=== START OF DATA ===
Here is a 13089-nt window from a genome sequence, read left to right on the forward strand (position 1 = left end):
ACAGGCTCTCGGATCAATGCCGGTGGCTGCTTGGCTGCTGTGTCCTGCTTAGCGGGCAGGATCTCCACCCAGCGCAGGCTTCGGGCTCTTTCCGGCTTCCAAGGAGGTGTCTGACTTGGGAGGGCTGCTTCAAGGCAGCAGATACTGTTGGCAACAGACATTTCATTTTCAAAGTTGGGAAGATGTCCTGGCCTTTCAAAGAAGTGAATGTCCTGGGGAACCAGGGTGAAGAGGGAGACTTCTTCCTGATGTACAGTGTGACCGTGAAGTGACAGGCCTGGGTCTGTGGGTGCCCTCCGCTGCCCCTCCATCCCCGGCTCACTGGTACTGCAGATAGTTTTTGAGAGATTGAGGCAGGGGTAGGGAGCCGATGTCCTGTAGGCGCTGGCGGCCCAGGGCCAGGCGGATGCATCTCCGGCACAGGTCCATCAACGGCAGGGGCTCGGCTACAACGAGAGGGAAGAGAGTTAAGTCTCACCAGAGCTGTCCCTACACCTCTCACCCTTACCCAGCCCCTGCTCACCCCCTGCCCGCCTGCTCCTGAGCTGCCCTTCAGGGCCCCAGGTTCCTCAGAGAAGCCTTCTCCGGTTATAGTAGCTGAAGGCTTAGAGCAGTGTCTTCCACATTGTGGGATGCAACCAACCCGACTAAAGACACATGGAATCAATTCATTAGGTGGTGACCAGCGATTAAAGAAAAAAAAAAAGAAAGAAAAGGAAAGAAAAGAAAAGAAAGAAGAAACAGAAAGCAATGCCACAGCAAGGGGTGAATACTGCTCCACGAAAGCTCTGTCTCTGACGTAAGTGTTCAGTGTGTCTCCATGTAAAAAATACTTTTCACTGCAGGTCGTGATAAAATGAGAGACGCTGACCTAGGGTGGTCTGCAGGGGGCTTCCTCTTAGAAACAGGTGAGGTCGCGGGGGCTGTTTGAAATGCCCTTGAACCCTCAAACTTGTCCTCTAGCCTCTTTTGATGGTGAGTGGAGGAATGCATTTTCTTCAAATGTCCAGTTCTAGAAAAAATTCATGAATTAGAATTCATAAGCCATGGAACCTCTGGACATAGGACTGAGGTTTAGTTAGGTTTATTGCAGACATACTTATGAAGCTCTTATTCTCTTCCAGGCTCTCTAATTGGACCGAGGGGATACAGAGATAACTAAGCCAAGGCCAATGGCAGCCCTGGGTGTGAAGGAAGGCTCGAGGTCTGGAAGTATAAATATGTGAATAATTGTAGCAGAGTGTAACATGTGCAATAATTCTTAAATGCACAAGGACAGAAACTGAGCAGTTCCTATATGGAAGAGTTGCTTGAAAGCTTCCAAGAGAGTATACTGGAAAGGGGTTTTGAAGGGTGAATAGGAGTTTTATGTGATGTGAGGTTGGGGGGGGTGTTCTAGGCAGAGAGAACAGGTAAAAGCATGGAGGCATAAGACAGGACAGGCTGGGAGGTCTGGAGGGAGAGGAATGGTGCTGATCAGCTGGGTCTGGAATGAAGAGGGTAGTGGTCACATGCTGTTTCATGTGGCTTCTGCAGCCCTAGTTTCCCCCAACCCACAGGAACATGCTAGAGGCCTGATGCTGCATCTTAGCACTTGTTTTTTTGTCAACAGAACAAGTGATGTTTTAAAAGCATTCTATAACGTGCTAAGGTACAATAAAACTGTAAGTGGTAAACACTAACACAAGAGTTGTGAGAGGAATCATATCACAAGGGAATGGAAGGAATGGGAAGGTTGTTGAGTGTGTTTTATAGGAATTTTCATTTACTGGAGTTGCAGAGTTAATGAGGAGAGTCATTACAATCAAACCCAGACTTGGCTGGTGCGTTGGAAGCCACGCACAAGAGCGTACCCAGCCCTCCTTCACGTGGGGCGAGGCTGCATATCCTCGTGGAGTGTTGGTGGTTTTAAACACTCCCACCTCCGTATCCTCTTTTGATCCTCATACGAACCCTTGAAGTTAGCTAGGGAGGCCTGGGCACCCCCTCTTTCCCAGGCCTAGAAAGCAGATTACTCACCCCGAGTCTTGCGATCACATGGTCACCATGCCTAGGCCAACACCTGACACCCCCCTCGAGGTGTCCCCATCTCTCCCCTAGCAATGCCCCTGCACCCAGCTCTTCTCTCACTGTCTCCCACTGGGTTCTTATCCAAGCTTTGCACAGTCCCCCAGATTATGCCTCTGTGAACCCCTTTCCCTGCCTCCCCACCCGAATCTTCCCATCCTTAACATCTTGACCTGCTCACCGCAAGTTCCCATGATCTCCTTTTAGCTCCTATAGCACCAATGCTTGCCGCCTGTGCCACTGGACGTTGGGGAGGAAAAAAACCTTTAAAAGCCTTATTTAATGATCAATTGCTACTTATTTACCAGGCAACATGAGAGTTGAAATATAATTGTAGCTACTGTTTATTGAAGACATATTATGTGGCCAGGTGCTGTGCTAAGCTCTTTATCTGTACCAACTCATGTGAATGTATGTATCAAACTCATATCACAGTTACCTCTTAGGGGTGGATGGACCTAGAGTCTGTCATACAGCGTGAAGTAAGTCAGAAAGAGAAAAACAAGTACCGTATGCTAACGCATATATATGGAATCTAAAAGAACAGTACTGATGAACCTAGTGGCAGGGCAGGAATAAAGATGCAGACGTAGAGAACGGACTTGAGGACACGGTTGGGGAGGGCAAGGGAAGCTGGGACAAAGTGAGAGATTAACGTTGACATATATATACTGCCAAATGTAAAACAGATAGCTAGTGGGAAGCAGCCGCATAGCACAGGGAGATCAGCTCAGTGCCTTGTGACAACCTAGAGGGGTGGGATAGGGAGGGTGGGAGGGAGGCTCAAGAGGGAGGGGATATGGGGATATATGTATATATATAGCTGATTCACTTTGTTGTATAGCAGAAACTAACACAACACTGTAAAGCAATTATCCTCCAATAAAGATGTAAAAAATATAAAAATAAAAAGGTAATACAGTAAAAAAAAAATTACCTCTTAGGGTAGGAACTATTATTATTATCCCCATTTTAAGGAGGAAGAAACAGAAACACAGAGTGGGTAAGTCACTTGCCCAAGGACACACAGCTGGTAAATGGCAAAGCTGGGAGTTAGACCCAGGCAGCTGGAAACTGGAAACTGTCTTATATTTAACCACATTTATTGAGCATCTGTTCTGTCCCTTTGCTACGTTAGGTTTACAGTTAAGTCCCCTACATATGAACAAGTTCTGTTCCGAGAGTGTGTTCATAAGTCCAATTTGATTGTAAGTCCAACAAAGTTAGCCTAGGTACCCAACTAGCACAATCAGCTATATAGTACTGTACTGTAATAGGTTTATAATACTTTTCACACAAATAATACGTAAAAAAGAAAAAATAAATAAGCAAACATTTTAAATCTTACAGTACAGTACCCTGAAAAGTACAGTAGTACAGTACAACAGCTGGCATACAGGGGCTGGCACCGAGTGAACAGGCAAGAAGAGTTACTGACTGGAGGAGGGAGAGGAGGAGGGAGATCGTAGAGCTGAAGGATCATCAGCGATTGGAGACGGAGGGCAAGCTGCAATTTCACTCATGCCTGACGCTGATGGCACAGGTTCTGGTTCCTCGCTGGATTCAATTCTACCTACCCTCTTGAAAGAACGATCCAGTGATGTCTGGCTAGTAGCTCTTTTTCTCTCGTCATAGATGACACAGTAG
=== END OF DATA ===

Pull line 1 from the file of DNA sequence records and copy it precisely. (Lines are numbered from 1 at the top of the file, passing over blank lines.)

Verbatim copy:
Here is a 13089-nt window from a genome sequence, read left to right on the forward strand (position 1 = left end):